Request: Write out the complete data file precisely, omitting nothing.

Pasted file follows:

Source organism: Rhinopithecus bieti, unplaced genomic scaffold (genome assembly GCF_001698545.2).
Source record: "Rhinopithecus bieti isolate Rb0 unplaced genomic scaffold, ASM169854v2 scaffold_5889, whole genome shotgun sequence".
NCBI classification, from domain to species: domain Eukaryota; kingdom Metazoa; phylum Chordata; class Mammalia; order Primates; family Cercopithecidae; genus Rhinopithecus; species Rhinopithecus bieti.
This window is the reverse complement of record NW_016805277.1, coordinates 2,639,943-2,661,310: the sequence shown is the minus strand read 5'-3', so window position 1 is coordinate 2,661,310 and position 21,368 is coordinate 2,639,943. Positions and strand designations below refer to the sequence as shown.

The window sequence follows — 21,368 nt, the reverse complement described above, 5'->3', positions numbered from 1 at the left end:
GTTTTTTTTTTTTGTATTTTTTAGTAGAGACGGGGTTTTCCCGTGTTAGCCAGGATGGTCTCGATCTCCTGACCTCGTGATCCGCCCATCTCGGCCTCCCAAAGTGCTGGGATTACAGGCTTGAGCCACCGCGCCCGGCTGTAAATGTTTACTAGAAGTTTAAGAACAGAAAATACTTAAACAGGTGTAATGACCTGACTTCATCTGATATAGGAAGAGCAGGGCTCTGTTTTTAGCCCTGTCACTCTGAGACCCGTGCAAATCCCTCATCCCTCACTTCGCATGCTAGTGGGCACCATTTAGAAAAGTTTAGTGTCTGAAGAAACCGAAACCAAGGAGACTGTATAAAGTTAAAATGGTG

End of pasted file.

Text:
Source organism: Rhinopithecus bieti, unplaced genomic scaffold (genome assembly GCF_001698545.2).
Source record: "Rhinopithecus bieti isolate Rb0 unplaced genomic scaffold, ASM169854v2 scaffold_5889, whole genome shotgun sequence".
NCBI classification, from domain to species: domain Eukaryota; kingdom Metazoa; phylum Chordata; class Mammalia; order Primates; family Cercopithecidae; genus Rhinopithecus; species Rhinopithecus bieti.
This window is the reverse complement of record NW_016805277.1, coordinates 2,639,943-2,661,310: the sequence shown is the minus strand read 5'-3', so window position 1 is coordinate 2,661,310 and position 21,368 is coordinate 2,639,943. Positions and strand designations below refer to the sequence as shown.

The window sequence follows — 21,368 nt, the reverse complement described above, 5'->3', positions numbered from 1 at the left end:
GTTTTTTTTTTTTGTATTTTTTAGTAGAGACGGGGTTTTCCCGTGTTAGCCAGGATGGTCTCGATCTCCTGACCTCGTGATCCGCCCATCTCGGCCTCCCAAAGTGCTGGGATTACAGGCTTGAGCCACCGCGCCCGGCTGTAAATGTTTACTAGAAGTTTAAGAACAGAAAATACTTAAACAGGTGTAATGACCTGACTTCATCTGATATAGGAAGAGCAGGGCTCTGTTTTTAGCCCTGTCACTCTGAGACCCGTGCAAATCCCTCATCCCTCACTTCGCATGCTAGTGGGCACCATTTAGAAAAGTTTAGTGTCTGAAGAAACCGAAACCAAGGAGACTGTATAAAGTTAAAATGGTG